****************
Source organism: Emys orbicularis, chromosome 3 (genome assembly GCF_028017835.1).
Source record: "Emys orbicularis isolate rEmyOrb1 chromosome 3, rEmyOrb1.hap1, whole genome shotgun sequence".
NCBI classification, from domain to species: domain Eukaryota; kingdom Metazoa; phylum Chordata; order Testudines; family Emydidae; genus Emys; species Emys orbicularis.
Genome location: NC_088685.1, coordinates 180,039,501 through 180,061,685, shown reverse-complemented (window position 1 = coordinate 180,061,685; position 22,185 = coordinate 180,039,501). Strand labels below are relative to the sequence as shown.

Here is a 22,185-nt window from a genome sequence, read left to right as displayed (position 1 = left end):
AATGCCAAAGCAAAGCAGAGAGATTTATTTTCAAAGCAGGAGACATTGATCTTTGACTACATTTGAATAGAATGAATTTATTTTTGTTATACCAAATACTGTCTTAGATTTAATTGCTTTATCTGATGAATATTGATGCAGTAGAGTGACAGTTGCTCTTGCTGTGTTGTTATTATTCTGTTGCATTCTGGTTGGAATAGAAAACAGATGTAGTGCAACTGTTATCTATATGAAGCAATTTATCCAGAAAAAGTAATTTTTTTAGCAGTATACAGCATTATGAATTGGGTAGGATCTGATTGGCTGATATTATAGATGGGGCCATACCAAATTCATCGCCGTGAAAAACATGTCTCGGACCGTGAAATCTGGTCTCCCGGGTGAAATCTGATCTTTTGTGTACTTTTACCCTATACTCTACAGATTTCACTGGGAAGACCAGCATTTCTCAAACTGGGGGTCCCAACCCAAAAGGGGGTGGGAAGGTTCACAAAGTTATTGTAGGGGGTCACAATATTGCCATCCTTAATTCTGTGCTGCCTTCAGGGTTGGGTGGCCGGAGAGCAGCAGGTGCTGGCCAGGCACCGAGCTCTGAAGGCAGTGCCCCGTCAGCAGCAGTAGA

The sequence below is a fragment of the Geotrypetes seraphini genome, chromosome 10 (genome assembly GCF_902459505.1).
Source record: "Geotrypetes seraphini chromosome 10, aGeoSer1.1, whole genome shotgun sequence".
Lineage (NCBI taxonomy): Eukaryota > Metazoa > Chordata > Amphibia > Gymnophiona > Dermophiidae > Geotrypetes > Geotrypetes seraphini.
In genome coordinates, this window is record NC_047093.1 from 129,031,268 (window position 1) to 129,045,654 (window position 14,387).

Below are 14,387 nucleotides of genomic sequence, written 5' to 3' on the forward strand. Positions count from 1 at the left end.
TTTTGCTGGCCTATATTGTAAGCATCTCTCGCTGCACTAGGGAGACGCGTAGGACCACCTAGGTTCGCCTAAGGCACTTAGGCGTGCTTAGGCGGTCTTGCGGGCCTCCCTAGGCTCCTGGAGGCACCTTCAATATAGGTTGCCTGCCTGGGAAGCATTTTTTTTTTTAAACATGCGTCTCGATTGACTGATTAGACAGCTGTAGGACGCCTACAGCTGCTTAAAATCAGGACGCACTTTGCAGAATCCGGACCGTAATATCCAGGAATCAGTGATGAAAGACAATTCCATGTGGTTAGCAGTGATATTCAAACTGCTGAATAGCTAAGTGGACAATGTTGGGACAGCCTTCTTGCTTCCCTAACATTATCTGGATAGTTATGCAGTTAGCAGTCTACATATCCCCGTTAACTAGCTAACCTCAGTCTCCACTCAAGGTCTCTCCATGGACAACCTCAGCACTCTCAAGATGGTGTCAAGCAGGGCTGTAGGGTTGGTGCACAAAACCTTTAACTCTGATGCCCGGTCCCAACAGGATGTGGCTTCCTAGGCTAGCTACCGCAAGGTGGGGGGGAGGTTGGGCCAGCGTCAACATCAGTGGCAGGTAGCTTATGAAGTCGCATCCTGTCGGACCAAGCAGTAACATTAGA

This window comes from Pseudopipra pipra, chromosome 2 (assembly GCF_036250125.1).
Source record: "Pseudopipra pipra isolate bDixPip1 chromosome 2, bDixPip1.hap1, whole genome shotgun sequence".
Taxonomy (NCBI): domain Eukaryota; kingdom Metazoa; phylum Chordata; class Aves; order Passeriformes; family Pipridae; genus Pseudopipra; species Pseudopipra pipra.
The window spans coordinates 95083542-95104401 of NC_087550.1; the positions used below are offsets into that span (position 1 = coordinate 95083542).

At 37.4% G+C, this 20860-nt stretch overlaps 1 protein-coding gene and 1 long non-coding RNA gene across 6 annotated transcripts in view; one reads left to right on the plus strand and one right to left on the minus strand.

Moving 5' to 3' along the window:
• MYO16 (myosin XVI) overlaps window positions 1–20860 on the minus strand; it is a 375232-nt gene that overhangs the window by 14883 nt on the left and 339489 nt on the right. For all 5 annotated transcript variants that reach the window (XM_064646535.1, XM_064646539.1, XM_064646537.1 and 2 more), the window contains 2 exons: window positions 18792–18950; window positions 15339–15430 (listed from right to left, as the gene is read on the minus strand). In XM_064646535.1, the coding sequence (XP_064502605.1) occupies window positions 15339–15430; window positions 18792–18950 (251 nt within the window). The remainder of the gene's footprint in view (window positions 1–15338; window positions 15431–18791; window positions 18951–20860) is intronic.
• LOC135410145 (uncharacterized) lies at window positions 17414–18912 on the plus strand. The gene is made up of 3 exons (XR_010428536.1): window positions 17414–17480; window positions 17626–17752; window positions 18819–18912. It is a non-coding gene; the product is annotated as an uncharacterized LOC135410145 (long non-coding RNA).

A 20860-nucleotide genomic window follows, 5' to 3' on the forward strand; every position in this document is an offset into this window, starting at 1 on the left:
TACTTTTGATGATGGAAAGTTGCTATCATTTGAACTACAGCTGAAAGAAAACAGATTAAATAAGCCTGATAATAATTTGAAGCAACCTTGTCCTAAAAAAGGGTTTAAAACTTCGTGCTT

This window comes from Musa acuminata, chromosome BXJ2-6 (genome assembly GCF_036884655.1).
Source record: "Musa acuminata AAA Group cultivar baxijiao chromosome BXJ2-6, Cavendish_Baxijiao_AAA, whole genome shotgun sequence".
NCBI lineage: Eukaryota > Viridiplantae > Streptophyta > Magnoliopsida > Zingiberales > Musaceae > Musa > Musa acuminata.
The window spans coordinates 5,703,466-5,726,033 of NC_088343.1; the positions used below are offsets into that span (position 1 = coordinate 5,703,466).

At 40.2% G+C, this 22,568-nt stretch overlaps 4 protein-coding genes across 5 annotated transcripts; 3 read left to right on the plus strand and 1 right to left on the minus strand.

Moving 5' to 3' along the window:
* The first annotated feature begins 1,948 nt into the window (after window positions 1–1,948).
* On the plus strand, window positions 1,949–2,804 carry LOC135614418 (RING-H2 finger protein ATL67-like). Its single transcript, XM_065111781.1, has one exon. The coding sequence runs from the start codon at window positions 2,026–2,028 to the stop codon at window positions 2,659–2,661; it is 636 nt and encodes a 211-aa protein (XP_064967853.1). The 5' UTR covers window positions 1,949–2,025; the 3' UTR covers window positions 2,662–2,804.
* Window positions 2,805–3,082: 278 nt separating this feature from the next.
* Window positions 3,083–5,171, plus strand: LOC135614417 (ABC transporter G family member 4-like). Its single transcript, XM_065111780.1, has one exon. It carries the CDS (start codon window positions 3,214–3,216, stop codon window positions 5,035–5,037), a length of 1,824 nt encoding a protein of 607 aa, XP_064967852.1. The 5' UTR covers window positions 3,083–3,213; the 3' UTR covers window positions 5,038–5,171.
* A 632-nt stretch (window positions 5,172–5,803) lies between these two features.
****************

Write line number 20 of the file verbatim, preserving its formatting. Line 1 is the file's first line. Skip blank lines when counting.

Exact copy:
• LOC135410145 (uncharacterized) lies at window positions 17414–18912 on the plus strand. The gene is made up of 3 exons (XR_010428536.1): window positions 17414–17480; window positions 17626–17752; window positions 18819–18912. It is a non-coding gene; the product is annotated as an uncharacterized LOC135410145 (long non-coding RNA).